We have asked our volunteers to tell us a bit about their experience of volunteering with CCN: what is their motivation, what they do and whether they find it rewarding.
Here is what Laura has to say…
There are many reasons why I volunteer with Community Cats Network, but the main reason is my love of animals and my passion to help stray and feral cats to live a happy and healthy life.
The first sick cat I became aware of was a female calico that turned up on my doorstep one evening. It was obvious she was very sick. I was able to pick her up and took her to a local vet where she was treated for cat flu. I called her ‘Bubbles’ because of her runny nose. Over the following days she had a nice warm bed in my shed and received medication daily, but she was not recovering; in fact, she was getting worse. Again, I brought her to a vet where she got a blood test and unfortunately she tested positive for FeLV and had to be put to sleep. At this time I was only 18 years old and I knew very little about cats or any sickness they could develop. I found the whole thing very upsetting and could not understand how it had all happened. After that I started to look out for cats and any signs of sickness.
Cats, over the years, have been dealt a raw deal as it is the perception of many people that cats can fend for themselves. Around the area I live, over the years, I have seen many very sick and injured cats and I became really concerned that the population was increasing at an alarming rate. Many kittens born to feral mothers rarely survive because of illness such as cat flu etc.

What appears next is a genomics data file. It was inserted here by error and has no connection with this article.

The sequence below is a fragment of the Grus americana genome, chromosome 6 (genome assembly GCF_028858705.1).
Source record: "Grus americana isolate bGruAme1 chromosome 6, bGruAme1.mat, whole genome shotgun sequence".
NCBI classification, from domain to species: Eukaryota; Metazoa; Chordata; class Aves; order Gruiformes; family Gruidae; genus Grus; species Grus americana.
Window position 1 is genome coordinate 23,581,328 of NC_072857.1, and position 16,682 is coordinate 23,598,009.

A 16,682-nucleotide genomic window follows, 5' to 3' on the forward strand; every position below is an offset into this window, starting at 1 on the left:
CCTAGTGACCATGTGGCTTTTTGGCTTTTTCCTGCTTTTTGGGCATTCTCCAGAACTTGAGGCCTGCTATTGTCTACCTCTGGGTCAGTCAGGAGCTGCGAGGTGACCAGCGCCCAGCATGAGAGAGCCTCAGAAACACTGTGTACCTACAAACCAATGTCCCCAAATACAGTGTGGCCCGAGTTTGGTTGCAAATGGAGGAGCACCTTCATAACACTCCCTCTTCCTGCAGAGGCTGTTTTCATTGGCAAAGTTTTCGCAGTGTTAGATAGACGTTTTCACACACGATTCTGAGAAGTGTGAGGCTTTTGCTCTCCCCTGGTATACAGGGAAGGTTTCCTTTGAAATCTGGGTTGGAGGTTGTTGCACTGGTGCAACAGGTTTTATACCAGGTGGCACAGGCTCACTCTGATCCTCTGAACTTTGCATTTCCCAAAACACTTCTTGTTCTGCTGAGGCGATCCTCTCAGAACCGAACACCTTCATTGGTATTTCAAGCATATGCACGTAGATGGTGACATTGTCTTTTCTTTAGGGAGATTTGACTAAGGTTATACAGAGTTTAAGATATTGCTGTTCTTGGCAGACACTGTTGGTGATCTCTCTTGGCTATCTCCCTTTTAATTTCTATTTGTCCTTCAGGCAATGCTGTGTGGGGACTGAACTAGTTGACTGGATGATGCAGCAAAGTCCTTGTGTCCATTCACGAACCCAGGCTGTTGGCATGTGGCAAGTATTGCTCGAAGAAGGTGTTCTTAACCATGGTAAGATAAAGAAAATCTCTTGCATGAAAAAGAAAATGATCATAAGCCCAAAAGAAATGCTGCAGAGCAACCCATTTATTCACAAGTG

It was very disheartening at first as many of the cats I picked up off the streets were in such a bad state that the only option was to euthanise. This was always done with consultation and advice from a vet. A lot of the time I spent taking beautiful cats off the streets with horrific injuries and diseases.
I became involved in Community Cats Network because TNR appealed to me. I never realised how many feral cats were in my area alone and what could really be achieved by Trap, Neuter and Return. Members of the public will feed a stray cat but many do not understand that when you feed a stray then you have a responsibility towards that animal. With Community Cats Network I have learned so much myself and one of the main things is that the public need to be educated on cat population control and cat welfare. An area benefits if a group of people come together to help neuter male and female cats and return them back to that area. This little colony will live happily together and will not allow another group of cats into the area. They play an important role in our community. This aspect of volunteering really appeals to me because healthy and neutered cats are allowed to live their lives and are safe in their own neighbourhood. They are easily identified with their tipped ears so they won’t be trapped again unless sick or injured.
I help out with TNR around the North Cork area, I meet the cats’ carers and make arrangements to go ahead with the projects. I trap the cats humanely, take them to the vets, care for them after surgery and release them the following day once they have recovered.
The ethos of Trap Neuter Return is one that I advocate to any neighbourhood and volunteering with an organisation such as Community Cat Network is satisfying because it means that less cats are suffering. Those that have been part of our TNR program are returned to their own colony where they can live out their lives as happier and healthier cats.
There are many ways to volunteer and support us to help the cats. For more information, visit our volunteering page. You can also join our “Helping Hands” Facebook group to keep updated of our various appeals.